The amplitude of the signal at terminal 156 is controlled to match the amplitude of an interference signal at terminal 152. The gain of the loop is controlled by a V gain voltage-gain control signal applied on a control signal line 180 which is connected to a gain control terminal of the variable gain amplifier 166. The gain control signal is obtained through a sample/hold circuit 182 from a signal line 184 connected to an output terminal of an automatic gain control detector (AGC DET) circuit 186. The sample/hold circuit 182 is controlled by the NULL/READ control signal on terminal 188. An automatic gain control loop is formed using the AGC DET circuit 186 and the variable gain circuit 166. The AGC DET circuit 186 provides an output error signal by comparing the amplitude of the signals at terminals 152 and 156. The automatic gain control loop forces the amplitude at terminal 156 to be the same as the amplitude of the signal at terminal 152, when the MRE is enabled and the sample-hold circuit 182 allows the error signal on signal line 184 to pass through. After the amplitude of the interfering signal is determined and set at terminal 156, the AGC loop is opened and the sample/hold circuit 182 holds the amplitude of the signal at terminal 156 constant.

When the MRE is enabled and when the APC loop and the AGC loop are active, the signal at terminal 156 is thereby replicated to be equal in amplitude and opposite in phase to an interfering signal at terminal 152. This occurs during a NULL mode of operation.

During a READ mode of operation, the replicated interference signal is cancelled from the signal at terminal 152 in the summing junction 154. Interference caused by stray pickup is then substantially cancelled in the summing junction, leaving the desired MRE output signal.

FIG. 2 shows a more detailed schematic diagram of an interference cancellation system 200 according to the invention. An HGA or E-Block read output signal is processed by front end board electronics of the E-Block 102 and is presented to the input terminal 202 of the interference suppression system 200. After impedance termination and read-channel filtering in buffers 203, 204 and low-pass filter 206, a direct signal (SIGNAL) is provided on a signal line 208. A reference signal is generated and its amplitude is adjusted by an amplitude correction loop (ACL), and its phase is adjusted by a automatic phase control (APC) loop, or a phase adjustment loop. The loop output signal is called REF. As described hereinbelow, the REF signal is subtracted from the SIGNAL signal to substantially cancel stray pickup interference from an MRE.

Phase Adjustment Loop The phase of SIGNAL is determined by using the phase adjustment loop as follows: SIGNAL and REF (the loop output signal) are shaped into square waves by respective zero crossing detectors 210, 211 and high-gain amplifiers 212, 213. An edge-sensitive phase detector 214 triggers on the shaped signals, producing very narrow output pulses when both signals line up in phase. Any phase error results in the phase detector output signal having greater width or duration from a reference point. The ratio of detector pulse widths is proportional to the phase error in radians. A pair of fast TTL buffers in the phase detector 214 insures that any later circuit loading does not affect operation of the phase detector. The TTL buffer outputs produce a TTL midpoint voltage level when both SIGNAL and REF line up exactly in phase. Any phase error will now show as a voltage level deviation from the TTL midpoint (Vh+Vl)/2.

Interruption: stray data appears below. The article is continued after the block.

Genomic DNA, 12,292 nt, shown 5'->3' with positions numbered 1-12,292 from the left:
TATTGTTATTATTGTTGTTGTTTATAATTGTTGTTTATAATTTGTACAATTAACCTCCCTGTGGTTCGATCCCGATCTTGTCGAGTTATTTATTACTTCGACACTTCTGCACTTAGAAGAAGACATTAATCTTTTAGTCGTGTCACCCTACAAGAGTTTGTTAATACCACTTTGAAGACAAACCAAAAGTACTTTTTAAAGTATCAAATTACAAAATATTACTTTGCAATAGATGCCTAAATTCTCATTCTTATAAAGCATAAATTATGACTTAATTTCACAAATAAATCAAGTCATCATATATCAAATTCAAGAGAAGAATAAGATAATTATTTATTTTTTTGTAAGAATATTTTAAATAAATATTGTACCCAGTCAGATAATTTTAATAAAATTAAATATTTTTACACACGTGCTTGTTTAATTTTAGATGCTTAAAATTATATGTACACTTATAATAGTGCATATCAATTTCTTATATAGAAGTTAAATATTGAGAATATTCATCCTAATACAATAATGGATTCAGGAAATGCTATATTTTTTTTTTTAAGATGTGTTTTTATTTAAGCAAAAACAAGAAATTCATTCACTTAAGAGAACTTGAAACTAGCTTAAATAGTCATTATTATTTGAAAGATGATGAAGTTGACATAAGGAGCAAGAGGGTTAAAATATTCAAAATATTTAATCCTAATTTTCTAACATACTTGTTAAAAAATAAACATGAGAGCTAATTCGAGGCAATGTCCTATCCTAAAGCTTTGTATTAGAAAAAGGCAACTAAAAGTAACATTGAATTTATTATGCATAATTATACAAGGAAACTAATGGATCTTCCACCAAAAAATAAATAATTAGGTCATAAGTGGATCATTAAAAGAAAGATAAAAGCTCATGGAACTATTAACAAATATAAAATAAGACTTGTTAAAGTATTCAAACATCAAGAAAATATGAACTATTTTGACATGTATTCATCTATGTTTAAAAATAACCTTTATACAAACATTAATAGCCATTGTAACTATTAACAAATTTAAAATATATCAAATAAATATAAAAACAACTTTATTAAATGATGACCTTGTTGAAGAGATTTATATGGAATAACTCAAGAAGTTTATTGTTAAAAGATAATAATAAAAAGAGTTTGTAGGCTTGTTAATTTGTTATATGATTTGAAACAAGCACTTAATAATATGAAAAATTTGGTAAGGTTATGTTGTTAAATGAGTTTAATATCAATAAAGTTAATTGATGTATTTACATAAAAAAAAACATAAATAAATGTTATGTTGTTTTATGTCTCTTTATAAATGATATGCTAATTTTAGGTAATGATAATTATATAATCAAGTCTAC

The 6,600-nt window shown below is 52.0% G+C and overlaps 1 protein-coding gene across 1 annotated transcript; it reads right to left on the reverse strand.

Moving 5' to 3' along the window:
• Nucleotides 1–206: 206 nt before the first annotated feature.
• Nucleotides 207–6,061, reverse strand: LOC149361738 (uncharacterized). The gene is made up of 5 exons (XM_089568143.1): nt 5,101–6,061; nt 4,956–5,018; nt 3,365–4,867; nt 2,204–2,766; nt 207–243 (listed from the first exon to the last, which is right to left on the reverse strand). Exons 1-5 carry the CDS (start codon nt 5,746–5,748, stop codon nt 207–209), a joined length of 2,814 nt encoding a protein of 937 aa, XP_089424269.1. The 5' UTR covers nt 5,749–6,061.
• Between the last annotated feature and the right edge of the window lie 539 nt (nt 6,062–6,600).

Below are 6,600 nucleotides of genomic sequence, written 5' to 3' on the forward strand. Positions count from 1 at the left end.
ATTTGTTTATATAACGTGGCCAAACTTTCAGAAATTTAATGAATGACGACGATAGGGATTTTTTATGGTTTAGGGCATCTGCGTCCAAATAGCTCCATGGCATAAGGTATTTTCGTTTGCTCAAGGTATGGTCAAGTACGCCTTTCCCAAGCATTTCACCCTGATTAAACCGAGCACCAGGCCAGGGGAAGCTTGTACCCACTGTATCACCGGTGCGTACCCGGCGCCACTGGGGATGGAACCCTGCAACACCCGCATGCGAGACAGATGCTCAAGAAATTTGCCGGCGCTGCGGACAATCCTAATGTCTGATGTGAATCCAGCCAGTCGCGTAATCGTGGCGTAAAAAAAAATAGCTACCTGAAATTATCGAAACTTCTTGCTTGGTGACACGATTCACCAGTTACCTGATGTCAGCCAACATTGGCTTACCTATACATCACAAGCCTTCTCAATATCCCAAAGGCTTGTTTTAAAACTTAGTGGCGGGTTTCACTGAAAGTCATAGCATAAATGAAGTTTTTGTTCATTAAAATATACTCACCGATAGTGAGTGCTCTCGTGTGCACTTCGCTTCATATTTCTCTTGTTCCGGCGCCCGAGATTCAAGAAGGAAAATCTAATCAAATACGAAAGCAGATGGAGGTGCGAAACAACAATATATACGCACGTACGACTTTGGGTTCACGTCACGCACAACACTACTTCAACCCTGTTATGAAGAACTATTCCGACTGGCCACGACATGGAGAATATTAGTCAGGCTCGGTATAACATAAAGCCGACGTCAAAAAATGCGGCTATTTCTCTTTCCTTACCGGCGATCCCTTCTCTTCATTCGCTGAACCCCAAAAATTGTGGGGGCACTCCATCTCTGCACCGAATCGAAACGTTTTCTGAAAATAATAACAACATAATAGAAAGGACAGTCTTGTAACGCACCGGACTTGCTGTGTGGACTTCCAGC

A first true integrator 216, having no direct DC feedback ramps its output voltage level positive or negative until both inputs to the phase detector match. The integrator reference input is simply a preset TTL midpoint voltage level, using two other TTL buffers in the same package as those previously described. Keeping all buffers in one package maintains good immunity to thermal drifts and I.C. variation. A switch S1 is provided between the output terminal of the phase detector 214 and the input terminal of the integrator 216. During the NULL mode of operation, input signals are passed through the closed switch S1 into the integrator 216. During the READ mode of operation, input signals are not passed through the open switch S1, but through a capacitor 215 into the integrator 216.

A second time integration is performed by a voltage controlled oscillator 218 which has an output frequency change proportional to the voltage output of the first integrator 216. A voltage level adjustment signal TF/MR provided to the VCO input insures that the VCO control voltage will be in the center of its range when both SIGNAL and REF are in phase.

The VCO 218 produces a square wave (TTL) output which is divided in frequency by integer divider circuit 220 and converted back to a sinusoidal wave shape by a sharp anti-harmonic bandpass filter 222. The filter characteristics place the second harmonic frequencies of the input signal approximately 40dB below its fundamental frequency. The filter output signal is passed through an automatic gain control amplifier 224 to provide the REF signal. REF is passed through a buffer 226 and a copy of the filtered signal is returned to the phase detector input through the zero crossing detector 212.